Is My Car Battery Dead If The Car Won’t Start?

Is My Car Battery Dead If The Car Won’t Start?

Car starting problems happen at the most inopportune of times. Here’s one that commonly occurs when people are ready to head out of the door: The car won’t start.

This common car problem can be baffling, especially if your car started fine the day before. What’s causing this issue? Is your car’s battery dead? Is it a bad alternator? Or is some other issue preventing your car from starting?

Most commonly, when a car doesn’t start, a bad battery is the prime suspect. The battery plays a vital role in starting the engine. It powers the vehicle’s accessories, but more importantly, it powers the starter or cranking motor. The starter is what turns your engine over, and it draws a lot of power from the battery to do that. Therefore, when you have a bad car battery, the starter doesn’t have enough ability to turn the engine over.

Think you might have a bad car battery? Or maybe your vehicle isn’t starting?

We’ve outlined some bad car battery symptoms, as well as other issues that can cause a car not to start to help you diagnose the problem.


Car batteries can die for many reasons. Often, it’s a matter of the battery being old. Most have a life of 2-5 years, for example. Lights being left on is another common cause. Overnight, a dome light can drain the battery and cause the car not to start. Finally, extreme weather can also be a cause, as excessive heat or cold can drain the battery.

Think your battery might be dead or undercharged? These are a few of the most common dead battery symptoms:

  • Lights Don’t Turn On / Dim Lights – If your battery is dead or underpowered, the lights will fail to turn on or will be very dim. One red flag: Your dome lights don’t turn on when you open the door. If you suspect your battery is dying, test your headlights; they’ll be very dim, flicker or won’t turn on if the battery needs charging.
  • No Radio / Chimes – If you put your key in the ignition and you don’t hear the usual chimes, it’s likely a battery issue. Similarly, if the radio won’t turn on, the battery is probably dead.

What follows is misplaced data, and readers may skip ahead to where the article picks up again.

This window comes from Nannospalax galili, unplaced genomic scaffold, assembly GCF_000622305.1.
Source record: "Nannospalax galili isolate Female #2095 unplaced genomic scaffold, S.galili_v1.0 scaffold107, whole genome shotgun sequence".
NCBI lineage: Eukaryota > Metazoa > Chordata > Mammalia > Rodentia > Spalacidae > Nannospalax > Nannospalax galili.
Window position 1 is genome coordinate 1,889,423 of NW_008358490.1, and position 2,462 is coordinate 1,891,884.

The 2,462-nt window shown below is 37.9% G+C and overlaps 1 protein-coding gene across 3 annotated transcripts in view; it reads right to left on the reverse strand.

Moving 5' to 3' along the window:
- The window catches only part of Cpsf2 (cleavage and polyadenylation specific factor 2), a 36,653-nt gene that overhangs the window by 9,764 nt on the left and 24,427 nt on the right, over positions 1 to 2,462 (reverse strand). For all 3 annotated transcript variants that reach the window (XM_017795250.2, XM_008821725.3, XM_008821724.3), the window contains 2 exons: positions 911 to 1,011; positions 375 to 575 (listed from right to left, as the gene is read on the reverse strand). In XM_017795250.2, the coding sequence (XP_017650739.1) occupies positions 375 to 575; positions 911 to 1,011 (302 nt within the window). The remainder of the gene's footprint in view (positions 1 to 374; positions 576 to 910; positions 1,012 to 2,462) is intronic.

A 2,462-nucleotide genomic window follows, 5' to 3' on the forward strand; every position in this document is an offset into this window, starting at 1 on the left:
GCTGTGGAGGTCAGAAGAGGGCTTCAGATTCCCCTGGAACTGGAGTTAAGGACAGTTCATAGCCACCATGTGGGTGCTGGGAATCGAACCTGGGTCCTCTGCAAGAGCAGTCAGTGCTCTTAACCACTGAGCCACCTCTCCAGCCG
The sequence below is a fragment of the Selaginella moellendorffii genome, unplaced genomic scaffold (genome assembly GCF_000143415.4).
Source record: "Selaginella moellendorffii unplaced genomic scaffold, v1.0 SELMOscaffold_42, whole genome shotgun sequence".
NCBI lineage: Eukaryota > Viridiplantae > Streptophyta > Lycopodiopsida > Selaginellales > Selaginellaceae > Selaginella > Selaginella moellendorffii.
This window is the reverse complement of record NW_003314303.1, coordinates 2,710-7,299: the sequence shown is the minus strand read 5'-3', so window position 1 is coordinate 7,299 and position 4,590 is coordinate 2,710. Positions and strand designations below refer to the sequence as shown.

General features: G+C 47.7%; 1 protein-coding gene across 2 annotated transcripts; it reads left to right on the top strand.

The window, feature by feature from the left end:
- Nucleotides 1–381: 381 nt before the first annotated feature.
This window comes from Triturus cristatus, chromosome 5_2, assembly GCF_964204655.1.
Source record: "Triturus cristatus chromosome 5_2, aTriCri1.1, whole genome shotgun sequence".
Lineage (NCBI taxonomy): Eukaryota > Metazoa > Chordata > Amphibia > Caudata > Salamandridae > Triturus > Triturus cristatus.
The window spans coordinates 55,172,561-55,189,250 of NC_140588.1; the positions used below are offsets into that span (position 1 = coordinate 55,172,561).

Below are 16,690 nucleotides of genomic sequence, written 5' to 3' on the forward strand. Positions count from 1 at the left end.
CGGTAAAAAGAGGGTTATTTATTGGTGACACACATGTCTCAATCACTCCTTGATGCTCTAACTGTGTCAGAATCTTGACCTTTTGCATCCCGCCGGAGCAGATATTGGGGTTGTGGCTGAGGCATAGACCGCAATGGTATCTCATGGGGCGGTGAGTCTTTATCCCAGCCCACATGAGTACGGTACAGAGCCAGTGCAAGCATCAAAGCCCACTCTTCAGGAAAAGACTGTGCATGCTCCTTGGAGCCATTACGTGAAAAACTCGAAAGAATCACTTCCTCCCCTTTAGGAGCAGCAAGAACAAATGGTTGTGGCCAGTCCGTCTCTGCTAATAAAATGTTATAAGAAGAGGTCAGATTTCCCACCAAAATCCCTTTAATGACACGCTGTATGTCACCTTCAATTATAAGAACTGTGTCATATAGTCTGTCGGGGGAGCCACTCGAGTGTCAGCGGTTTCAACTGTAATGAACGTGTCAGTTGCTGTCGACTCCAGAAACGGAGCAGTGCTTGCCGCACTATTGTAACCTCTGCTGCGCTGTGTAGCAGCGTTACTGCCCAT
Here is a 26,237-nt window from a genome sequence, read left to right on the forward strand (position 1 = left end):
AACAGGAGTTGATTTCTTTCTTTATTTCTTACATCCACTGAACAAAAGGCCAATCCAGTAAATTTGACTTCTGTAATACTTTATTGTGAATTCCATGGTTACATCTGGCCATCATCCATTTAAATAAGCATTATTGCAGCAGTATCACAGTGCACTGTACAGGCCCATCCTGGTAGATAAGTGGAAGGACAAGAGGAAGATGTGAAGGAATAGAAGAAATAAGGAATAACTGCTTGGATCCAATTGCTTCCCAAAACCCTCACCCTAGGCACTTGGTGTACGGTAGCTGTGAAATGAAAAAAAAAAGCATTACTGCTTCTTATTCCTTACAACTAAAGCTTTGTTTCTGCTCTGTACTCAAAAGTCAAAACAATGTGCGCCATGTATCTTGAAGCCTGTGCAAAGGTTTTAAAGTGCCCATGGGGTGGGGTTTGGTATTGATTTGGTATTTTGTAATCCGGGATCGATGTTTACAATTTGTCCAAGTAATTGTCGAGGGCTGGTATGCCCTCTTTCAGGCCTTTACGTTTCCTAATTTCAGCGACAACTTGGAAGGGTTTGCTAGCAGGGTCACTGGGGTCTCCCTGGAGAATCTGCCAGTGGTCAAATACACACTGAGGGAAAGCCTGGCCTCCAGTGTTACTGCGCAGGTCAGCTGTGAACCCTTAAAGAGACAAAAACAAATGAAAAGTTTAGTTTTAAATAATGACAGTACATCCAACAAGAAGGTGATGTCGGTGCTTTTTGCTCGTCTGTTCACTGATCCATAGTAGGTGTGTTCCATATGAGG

• No Accessories – If your car has digital gauges, an LCD display, or GPS screen, these accessories won’t have enough power to turn on if the battery is discharged.
  • No Crank – When you turn the key, your car should crank, as it tries to turn over. If you don’t hear this crank, the starter motor likely isn’t getting enough power.
  • Starter Cranks Weakly – Another sign of an undercharged battery: You will hear the starter crank, but it putters out or cranks very weakly. This symptom can be a sign of a bad battery, but also issues with the starter or alternator.

Can it still be a dead battery if the lights turn on? Even if your lights, radio or accessories turn on, your battery may still be dead or undercharged. These components require a lot less power than the starter. Therefore, your battery may have enough ability to turn the radio/lights on, but not enough to turn on the starter.


If your car won’t start, and you suspect a bad battery, there are tests and tools you can use to measure your battery’s performance. Some of the most basic, you can do at home. Other tests would be best performed at an auto repair shop.

Visually inspect the battery. The battery should be clean, the connections should be free of corrosion, there should be no significant leaks, and the battery case should be free of bumps or cracks.